We have mentioned before studies that link dementia and eventually Alzheimer’s with a traumatic brain injury, so this recently published study from the University of Rochester Medical Center on BrightSurf.com was of some interest.
Statins, also known as HMG-CoA reductase inhibitors, are a class of drugs used to lower cholesterol levels by inhibiting the enzyme HMG-CoA reductase. While their benefits for cholesterol control are impressive, we are more interested in their effect on brain cells and the possible application to damaged brain cells.
According to this study, neuroscientists have found that statins encourage glial progenitor cells to “shed their flexibility and become one particular type of cell”. Glial cells provide important support and protection for neurons (nerve cells that process and transmit information) by holding them in place, supplying them with oxygen and nutrients while destroying pathogens and removing dead neurons. Basically they take care of your brain’s housekeeping, which allows your communicating cells to work efficiently and without obstruction.
Progenitor cells can be compared to adult stem cells, but according to Wikipedia, they are “in the center” between stem cells and (a) fully differentiated cell”. They are particularly important as they have the ability to self renew and also “mobilize” towards a variety of dead or damaged tissue where they “differentiate” into the target cells creating new growth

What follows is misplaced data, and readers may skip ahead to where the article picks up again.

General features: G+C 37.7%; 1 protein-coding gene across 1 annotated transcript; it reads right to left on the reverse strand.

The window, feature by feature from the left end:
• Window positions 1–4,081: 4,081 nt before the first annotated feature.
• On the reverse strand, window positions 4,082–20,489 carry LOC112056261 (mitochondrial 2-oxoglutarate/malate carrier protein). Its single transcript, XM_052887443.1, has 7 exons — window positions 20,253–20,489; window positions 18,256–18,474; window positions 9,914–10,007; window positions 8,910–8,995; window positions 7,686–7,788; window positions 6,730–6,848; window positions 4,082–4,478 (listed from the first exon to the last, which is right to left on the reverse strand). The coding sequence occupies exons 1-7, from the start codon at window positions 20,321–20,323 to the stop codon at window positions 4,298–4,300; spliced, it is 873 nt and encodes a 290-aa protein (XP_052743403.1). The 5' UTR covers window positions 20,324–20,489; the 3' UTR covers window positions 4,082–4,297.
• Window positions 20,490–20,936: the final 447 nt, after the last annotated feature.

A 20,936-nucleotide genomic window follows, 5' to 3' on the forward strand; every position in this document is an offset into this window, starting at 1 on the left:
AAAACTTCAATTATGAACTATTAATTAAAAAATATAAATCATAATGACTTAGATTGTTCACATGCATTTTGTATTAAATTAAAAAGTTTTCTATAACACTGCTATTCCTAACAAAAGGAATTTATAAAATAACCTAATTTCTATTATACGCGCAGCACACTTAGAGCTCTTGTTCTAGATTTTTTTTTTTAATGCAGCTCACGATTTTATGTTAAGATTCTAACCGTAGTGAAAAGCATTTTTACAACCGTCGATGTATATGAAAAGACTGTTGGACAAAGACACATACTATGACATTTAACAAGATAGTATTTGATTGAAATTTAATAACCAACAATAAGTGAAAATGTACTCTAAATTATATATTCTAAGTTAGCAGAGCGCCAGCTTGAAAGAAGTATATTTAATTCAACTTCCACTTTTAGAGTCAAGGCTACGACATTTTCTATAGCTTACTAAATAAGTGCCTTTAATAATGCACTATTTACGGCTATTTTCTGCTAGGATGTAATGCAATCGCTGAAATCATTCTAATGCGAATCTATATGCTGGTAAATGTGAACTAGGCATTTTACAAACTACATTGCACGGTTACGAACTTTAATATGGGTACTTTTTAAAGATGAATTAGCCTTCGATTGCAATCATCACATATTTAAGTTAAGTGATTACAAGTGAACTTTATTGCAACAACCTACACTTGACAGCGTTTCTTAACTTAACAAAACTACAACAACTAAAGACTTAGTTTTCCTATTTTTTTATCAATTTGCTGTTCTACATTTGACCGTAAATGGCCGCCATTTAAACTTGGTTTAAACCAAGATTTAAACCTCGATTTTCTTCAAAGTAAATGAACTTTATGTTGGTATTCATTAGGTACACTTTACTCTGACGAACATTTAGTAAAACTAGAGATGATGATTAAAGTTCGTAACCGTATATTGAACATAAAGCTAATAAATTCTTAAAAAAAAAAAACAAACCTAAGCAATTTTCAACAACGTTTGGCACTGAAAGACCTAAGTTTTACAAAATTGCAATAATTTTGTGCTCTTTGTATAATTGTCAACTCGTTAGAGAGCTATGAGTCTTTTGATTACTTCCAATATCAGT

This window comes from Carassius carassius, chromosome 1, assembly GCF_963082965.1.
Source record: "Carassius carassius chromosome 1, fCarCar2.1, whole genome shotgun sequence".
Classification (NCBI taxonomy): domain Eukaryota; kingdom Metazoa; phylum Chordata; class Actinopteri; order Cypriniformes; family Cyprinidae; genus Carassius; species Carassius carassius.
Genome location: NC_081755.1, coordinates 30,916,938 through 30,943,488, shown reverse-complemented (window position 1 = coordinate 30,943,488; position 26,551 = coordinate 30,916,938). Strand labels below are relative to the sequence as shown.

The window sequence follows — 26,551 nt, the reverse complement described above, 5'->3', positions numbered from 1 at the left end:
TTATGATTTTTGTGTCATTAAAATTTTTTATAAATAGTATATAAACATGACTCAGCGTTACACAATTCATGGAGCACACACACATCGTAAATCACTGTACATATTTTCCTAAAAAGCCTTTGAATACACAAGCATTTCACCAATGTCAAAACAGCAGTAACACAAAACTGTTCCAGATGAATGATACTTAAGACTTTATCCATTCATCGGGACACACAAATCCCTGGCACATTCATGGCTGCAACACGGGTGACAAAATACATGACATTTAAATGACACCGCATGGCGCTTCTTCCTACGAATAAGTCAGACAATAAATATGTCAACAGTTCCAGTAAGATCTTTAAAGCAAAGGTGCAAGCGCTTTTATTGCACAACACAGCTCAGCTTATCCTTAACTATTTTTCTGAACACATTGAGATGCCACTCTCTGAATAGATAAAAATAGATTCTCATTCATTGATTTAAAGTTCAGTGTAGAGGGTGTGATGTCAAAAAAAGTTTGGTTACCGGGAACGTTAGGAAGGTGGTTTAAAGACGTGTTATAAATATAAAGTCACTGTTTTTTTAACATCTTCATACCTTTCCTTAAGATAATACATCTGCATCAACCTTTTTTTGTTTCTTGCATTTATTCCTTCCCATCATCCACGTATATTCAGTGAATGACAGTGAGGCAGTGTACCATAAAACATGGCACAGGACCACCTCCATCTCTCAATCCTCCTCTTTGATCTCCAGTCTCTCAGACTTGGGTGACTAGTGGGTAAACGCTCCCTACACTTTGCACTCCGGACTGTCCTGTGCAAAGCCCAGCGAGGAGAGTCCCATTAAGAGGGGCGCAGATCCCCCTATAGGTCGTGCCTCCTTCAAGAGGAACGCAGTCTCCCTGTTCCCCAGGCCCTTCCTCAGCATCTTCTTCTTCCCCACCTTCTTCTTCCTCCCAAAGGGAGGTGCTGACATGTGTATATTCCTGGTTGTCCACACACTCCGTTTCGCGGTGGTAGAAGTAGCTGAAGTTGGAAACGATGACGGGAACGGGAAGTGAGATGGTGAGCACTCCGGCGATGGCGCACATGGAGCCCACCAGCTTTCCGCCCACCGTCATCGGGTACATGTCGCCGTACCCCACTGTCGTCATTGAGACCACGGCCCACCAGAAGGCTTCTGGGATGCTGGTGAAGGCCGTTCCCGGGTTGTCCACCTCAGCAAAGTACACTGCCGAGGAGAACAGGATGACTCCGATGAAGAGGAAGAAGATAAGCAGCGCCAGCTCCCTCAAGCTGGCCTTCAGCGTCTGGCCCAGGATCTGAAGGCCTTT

So as you can see, glial progenitor cells have a lot of potential benefits to offer the damaged brain. The key researchers named in this article are Steven Goldman, M.D., Ph.D. and Fraser Sim, Ph.D. who found the evidence of statin drugs having an effect on brain cells. Their findings are based on experiments performed on brain cell cultures, but not on people, so there needs to be more research done before they will be able to suggest the use of statins on damaged cells.
They used simvastatin and pravastatin, two commonly used statins, on glial progenitor cells and found that both statins “spur glial progenitor cells to develop into oligodendrocytes”. What does this mean? Oligodendrocytes are basically the providers of insulation (myelin) for the nervous system, which allows for efficient conduction (in simplistic terms!).
To use the author’s example, picture a group of young, talented baseball players – “The Rochester team discovered that statins essentially push most of the raw talent in one direction.” The “direction” is towards becoming oligodendrocytes that, with their production of myelin, have the potential to repair damaged cells.
While “spurring” these cells into oligodendrocytes sounds like a great idea for improving damaged areas of the brain, the researchers note potential problems. These glial progenitor cells hang out in the brain, uncommitted, until they are needed for repairs, but if statins are used to deplete them, scientists don’t know how the brain will respond to their loss. Will more be developed or will this actually cause more damage than it repairs?
These questions need to be considered, and scientists are working on it. For now, it’s good to hear about yet another area of potentially promising research that maybe applied to brain damage.